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VIRAL VIDEO: A hula-hoop saved these parents' backs while teaching their kids to walk

Thunder Bay resident Gerry Bell's videos of his two sons have been shared around the world
Cayden and Kolton Bell
Cayden Bell, 3, helps his younger brother Kolton, 1, learn to walk using a hula hoop in their Thunder Bay backyard, on Wednesday, July 29, 2020. (Leith Dunick,

THUNDER BAY — A Thunder Bay man who recorded video of his toddlers learning to walk never imagined the momentous occasion would ultimately be seen by tens of thousands of people around the world.

Gerry Bell's two sons, Cayden and Kolton, both progressed from standing to walking with the help of a hula-hoop.

Bell said he and his wife, who are both over six feet tall, had to lean over a lot to hold Cayden's hands as he tried to take his first steps in 2017.

"I was in a lot of pain that summer," as a result, he said, until somebody advised that a hula-hoop dangled in front of a child gives him something to grip instead of a parent's hands.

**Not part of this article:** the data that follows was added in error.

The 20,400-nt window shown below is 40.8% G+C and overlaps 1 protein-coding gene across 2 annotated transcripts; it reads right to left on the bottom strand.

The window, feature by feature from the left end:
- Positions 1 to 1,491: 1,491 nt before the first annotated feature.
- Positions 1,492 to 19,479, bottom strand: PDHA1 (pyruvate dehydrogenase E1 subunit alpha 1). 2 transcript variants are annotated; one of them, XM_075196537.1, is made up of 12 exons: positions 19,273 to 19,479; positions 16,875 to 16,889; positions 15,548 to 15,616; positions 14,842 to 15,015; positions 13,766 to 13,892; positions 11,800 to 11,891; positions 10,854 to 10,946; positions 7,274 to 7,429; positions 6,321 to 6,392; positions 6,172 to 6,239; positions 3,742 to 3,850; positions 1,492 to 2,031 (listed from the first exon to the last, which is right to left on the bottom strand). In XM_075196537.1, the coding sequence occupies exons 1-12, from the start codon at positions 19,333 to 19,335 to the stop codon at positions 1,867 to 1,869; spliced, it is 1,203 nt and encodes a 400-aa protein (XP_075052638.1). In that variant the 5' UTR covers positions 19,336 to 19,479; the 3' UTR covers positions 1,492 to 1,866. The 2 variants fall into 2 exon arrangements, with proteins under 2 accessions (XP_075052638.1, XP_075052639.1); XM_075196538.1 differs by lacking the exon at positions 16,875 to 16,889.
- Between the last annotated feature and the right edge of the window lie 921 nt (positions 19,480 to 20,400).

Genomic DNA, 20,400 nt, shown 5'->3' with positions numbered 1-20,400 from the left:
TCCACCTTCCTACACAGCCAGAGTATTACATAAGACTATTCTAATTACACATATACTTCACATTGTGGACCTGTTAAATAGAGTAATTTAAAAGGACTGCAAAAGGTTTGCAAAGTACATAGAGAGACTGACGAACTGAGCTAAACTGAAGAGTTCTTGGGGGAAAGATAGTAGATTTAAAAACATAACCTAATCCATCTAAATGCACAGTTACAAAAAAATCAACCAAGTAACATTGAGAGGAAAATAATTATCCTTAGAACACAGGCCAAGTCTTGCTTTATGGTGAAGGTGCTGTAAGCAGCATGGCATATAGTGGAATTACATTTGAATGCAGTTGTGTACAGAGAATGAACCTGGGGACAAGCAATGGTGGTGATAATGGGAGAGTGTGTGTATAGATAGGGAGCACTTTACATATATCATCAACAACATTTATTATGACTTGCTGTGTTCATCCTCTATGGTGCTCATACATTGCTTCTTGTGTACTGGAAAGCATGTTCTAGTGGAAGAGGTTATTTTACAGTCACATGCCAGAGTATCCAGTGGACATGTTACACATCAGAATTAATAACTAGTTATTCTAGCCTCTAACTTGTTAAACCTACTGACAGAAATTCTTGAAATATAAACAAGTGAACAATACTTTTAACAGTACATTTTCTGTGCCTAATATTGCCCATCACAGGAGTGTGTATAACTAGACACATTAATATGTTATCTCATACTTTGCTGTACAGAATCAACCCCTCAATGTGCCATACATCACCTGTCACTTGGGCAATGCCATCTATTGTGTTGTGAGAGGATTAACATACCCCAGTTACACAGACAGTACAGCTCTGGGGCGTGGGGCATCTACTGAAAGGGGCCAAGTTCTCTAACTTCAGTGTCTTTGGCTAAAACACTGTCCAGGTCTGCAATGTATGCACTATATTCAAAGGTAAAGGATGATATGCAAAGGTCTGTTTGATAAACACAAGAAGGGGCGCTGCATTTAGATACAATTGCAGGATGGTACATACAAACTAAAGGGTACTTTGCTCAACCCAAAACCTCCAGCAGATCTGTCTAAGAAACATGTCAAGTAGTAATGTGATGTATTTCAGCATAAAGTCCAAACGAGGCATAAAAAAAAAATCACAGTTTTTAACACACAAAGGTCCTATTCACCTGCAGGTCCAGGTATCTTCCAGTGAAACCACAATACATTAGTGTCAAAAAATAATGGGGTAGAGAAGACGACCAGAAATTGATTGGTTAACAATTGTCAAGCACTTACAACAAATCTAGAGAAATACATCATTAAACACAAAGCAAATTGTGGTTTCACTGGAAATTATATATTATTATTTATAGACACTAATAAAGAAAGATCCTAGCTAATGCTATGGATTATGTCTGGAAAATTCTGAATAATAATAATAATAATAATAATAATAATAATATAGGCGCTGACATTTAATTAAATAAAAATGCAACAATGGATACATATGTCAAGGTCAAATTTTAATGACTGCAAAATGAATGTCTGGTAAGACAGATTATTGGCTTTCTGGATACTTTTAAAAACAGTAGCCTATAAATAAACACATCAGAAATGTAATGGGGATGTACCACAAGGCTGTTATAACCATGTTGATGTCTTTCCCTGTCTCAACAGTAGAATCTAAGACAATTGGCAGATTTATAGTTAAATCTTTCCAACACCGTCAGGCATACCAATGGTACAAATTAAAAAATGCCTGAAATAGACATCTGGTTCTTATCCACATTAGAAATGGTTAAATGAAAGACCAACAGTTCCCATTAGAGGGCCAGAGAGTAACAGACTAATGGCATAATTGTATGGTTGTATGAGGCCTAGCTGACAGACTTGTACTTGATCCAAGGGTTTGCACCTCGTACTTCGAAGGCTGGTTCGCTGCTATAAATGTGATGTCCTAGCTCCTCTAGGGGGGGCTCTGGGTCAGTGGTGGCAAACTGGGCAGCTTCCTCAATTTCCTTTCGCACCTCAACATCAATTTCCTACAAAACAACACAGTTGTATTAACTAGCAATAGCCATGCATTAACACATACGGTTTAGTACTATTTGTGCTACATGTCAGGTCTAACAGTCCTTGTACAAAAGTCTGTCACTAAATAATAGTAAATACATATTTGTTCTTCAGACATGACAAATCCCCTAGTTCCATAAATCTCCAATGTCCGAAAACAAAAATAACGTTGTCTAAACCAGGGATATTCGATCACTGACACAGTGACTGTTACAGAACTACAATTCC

When that proved successful, Bell posted a video to Facebook and Youtube, attracting the interest of an American company that distributes video to media outlets such as the Daily Mail in the U.K., the Huffington Post and the New York Post.

He sold the video, then went back to the same learn-to-walk technique this summer with his second son, Kolton.

This time, Bell said, it was Cayden serving as the instructor, holding the hula-hoop in the air for his brother. 

"He likes to be helpful, and he decided to help Kolton walk around too."

Now, both boys are featured in a widely-distributed video sold to the same company. 

Bell is a teacher in the public school system.

He's used Cayden's learn-to-walk experience as part of introductory activities in class, along with a couple of associated news articles that he gives his students to read.

"They get a kick out of it," Bell said.

For now, however, Cayden remains unaware of the global profile he has won over the last few years.

Gary Rinne

About the Author: Gary Rinne

Born and raised in Thunder Bay, Gary started part-time at Tbnewswatch in 2016 after retiring from the CBC
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